ILNews

Inmate loses negligence suit on appeal

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The Indiana Court of Appeals affirmed summary judgment for the Adams County sheriff, finding an inmate was unable to make a prima facie case for negligence. The inmate sued after contracting a methicillin-resistant staphylococcus aureus – or MRSA – infection after visiting the hospital.

Adams County Jail inmate Christopher Halterman submitted medical requests concerning boils on his buttock. He went to Adams Memorial Hospital in 2009 for an outpatient surgery. A follow-up check by a nurse practitioner at the jail led to the discovery that Halterman had developed MRSA. This led to multiple surgeries, including a colostomy.

Halterman filed a lawsuit for negligence and included Adams County Sheriff Charles Padgett as a defendant. The defendants moved for summary judgment, which was granted.

At issue in Christopher Halterman v. Adams County Board of Commissioners, Adams County Sheriff, Charles Padgett, Adams County Sheriff's Dept. and Adams County Jail, 01A04-1211-CT-558, is the grant of summary judgment in favor of Padgett and the allowance of an affidavit of Dr. Bev House. The COA ruled that trial court did not abuse its discretion in denying Halterman’s motion to strike the doctor’s affidavit. The doctor reviewed Halterman’s complaint, jail records, hospital records and depositions to make the decision that any different action by the jail would not have prevented the MRSA infection.

“Dr. House relied on the kinds of designated evidence we determined in Bunch (v. Tiwari, 711 N.E. 2d 844, 848 (Ind. Ct. App. 1999)) was appropriate in the medical field, and therefore the trial court did not abuse its discretion when it denied Halterman’s motion to strike Dr. House’s affidavit,” Judge Melissa May wrote.

The judges also agreed with the trial court that the defendants did not cause Halterman’s injuries.

“Halterman has not directed us to any designated evidence that would permit an inference that his injuries were caused by Sheriff Padgett,” May wrote. “In addition, he did not designate any evidence indicating earlier medical intervention or a different treatment strategy would have changed the outcome of his situation.”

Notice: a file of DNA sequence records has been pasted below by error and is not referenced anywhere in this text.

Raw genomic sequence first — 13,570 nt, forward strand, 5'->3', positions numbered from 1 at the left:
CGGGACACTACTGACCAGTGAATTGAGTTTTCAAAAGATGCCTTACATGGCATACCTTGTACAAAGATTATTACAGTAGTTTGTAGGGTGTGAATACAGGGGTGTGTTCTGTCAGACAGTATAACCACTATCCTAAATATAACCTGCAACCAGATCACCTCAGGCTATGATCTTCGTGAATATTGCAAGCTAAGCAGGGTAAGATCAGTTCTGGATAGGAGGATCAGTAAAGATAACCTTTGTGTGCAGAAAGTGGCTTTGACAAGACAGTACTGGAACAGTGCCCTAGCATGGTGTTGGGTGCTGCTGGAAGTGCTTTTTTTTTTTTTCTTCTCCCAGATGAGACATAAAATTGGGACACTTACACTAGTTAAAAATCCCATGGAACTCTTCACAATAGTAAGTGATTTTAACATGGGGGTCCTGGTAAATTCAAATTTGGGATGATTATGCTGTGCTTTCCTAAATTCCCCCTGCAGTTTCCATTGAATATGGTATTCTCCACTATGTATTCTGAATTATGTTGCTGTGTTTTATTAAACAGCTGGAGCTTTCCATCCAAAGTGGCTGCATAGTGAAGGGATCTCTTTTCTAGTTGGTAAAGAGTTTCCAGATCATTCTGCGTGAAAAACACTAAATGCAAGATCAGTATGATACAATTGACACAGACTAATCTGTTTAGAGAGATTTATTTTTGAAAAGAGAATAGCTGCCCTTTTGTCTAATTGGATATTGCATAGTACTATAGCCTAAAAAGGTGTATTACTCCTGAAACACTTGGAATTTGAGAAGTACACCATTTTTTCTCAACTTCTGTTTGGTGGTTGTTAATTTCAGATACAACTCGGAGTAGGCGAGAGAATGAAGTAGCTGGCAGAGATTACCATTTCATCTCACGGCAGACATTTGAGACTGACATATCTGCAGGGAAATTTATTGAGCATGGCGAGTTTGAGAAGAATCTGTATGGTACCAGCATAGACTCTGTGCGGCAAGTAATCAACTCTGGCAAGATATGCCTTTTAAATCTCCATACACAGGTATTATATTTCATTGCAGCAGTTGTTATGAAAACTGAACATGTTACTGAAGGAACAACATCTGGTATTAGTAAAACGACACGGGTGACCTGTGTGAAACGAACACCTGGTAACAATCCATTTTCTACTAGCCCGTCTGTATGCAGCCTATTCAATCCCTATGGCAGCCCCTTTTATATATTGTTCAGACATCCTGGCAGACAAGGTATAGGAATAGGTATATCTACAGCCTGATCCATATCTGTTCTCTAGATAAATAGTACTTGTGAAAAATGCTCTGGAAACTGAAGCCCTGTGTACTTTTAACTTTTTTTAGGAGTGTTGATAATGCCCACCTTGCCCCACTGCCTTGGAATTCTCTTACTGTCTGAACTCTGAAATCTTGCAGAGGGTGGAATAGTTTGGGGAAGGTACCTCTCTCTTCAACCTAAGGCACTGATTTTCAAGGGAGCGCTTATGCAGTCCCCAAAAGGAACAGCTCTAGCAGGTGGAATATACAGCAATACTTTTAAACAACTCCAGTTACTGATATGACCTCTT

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  2. The practitioners and judges who hail E-filing as the Saviour of the West need to contain their respective excitements. E-filing is federal court requires the practitioner to cram his motion practice into pigeonholes created by IT people. Compound motions or those seeking alternative relief are effectively barred, unless the practitioner wants to receive a tart note from some functionary admonishing about the "problem". E-filing is just another method by which courts and judges transfer their burden to practitioners, who are the really the only powerless components of the system. Of COURSE it is easier for the court to require all of its imput to conform to certain formats, but this imposition does NOT improve the quality of the practice of law and does NOT improve the ability of the practitioner to advocate for his client or to fashion pleadings that exactly conform to his client's best interests. And we should be very wary of the disingenuous pablum about the costs. The courts will find a way to stick it to the practitioner. Lake County is a VERY good example of this rapaciousness. Any one who does not believe this is invited to review the various special fees that system imposes upon practitioners- as practitioners- and upon each case ON TOP of the court costs normal in every case manually filed. Jurisprudence according to Aldous Huxley.

  3. Any attorneys who practice in federal court should be able to say the same as I can ... efiling is great. I have been doing it in fed court since it started way back. Pacer has its drawbacks, but the ability to hit an e-docket and pull up anything and everything onscreen is a huge plus for a litigator, eps the sole practitioner, who lacks a filing clerk and the paralegal support of large firms. Were I an Indiana attorney I would welcome this great step forward.

  4. Can we get full disclosure on lobbyist's payments to legislatures such as Mr Buck? AS long as there are idiots that are disrespectful of neighbors and intent on shooting fireworks every night, some kind of regulations are needed.

  5. I am the mother of the child in this case. My silence on the matter was due to the fact that I filed, both in Illinois and Indiana, child support cases. I even filed supporting documentation with the Indiana family law court. Not sure whether this information was provided to the court of appeals or not. Wish the case was done before moving to Indiana, because no matter what, there is NO WAY the state of Illinois would have allowed an appeal on a child support case!

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